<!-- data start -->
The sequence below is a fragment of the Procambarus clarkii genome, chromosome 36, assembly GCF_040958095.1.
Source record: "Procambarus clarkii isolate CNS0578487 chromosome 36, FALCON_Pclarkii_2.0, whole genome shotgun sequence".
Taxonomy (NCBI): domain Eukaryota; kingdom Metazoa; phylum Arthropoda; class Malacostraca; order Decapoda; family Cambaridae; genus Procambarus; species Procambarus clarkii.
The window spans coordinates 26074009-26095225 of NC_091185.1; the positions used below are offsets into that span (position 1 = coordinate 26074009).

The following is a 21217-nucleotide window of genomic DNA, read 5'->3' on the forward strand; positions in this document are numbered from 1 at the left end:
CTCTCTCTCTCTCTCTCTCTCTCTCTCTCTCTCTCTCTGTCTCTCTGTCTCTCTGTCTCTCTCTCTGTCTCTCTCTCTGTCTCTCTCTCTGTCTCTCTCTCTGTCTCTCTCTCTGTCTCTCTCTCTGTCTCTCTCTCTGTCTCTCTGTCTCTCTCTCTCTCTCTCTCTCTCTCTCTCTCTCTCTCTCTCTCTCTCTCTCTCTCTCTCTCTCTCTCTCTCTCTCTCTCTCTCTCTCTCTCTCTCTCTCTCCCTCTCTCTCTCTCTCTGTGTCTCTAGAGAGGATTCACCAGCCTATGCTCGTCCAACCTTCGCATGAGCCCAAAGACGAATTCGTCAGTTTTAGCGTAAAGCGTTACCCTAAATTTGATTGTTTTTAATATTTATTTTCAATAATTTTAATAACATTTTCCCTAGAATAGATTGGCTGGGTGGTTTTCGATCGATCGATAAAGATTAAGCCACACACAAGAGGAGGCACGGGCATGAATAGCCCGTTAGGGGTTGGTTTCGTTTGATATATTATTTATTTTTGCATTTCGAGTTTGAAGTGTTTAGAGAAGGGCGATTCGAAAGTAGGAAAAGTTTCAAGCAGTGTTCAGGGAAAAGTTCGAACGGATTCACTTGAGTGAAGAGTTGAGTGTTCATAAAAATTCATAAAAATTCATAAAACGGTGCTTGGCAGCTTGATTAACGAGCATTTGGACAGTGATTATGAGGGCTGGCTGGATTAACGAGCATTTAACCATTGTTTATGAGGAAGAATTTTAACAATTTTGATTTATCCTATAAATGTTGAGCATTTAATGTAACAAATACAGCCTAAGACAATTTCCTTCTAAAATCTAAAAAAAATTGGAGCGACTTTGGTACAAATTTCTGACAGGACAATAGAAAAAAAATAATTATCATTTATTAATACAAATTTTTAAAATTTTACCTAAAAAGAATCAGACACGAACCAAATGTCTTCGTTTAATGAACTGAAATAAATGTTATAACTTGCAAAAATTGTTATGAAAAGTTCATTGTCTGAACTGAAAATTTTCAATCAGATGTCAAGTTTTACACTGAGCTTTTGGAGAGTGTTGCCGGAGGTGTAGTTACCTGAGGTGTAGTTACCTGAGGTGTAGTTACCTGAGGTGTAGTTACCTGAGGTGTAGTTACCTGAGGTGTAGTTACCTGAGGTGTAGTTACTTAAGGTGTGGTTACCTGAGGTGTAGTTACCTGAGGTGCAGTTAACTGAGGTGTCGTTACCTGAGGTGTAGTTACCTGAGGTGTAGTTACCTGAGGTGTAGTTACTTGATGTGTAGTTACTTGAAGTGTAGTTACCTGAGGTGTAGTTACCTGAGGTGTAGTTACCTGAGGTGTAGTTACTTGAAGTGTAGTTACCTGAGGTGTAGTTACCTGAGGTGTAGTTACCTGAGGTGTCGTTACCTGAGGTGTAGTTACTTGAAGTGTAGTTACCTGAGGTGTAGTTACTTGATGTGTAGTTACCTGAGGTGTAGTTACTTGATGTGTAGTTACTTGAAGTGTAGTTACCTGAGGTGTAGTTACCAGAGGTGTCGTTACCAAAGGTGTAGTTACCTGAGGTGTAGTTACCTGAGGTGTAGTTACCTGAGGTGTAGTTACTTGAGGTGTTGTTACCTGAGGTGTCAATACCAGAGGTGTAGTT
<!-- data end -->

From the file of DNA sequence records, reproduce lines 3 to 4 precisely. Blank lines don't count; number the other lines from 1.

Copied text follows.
Taxonomy (NCBI): domain Eukaryota; kingdom Metazoa; phylum Arthropoda; class Malacostraca; order Decapoda; family Cambaridae; genus Procambarus; species Procambarus clarkii.
The window spans coordinates 26074009-26095225 of NC_091185.1; the positions used below are offsets into that span (position 1 = coordinate 26074009).